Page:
Surfing the internet, I see a lot of questions regarding the use of the multitudes of content available everywhere. As writers and artists, it is important for us to understand some of the popular licensing structures applied to content so we know not only how we may use someone else’s creation as well as how we should license our own work in this atmosphere of open content.
When a body of work is in the public domain, it means that though it was created by someone, there are no legal restrictions on its use. For instance, a public domain photo may be used for both personal and commercial projects without being required to pay royalties to the creator of the image.
Scientific and creative works are put into the public domain when their copyright, patent or trademark has expired or has otherwise become null.
Okay we already talked about how to organize your writing ideas and we’ve gone over the many ways in which you can keep track of them when you are away from your office. Now we are going to talk about different ways in which you can keep track of ideas while working on a collaborative writing project.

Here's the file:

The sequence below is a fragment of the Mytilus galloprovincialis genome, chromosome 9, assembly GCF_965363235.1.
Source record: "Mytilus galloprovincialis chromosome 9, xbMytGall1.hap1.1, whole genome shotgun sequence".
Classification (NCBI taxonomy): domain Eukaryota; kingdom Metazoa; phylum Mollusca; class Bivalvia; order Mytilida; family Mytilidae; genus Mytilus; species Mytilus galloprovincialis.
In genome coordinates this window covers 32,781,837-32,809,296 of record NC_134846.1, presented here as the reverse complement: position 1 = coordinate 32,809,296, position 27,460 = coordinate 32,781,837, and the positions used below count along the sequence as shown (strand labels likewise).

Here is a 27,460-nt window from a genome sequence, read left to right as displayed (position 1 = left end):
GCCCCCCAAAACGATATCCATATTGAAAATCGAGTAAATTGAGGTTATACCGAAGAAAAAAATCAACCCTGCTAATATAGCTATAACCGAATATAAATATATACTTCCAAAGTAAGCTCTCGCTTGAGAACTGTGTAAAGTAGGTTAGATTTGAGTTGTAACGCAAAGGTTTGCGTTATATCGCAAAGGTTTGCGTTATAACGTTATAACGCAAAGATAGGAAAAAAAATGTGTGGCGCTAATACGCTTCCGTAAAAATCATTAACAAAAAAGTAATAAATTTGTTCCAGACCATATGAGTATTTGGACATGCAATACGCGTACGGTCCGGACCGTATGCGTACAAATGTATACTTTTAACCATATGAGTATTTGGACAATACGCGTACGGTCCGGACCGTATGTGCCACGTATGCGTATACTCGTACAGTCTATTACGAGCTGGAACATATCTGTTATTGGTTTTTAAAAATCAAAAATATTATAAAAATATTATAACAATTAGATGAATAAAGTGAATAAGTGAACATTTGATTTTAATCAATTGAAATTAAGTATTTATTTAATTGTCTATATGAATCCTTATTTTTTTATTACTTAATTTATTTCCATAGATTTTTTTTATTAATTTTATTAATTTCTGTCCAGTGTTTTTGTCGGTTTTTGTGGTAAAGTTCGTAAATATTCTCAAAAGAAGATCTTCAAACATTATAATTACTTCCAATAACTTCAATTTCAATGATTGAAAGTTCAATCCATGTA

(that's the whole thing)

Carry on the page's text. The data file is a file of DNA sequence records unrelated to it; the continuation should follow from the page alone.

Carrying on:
I’ve never worked on a collaborative writing project. I’m more of a solo artist myself. However, in speaking with other writers, I get the feeling that participating in a collaborative writing project is both fun and frustrating. Fun because bringing people together from different walks of life often offers fresh and humorous perspective on the writing idea as a whole. At the same time the frustration comes in because attempting to keep a bunch of creative people on track is a little like trying to herd cats. All but impossible.
While I can’t really help you with the cat herding thing, I can offer some ways of getting your group together for jam sessions as well as suggestions for keeping track of things when all is said and done.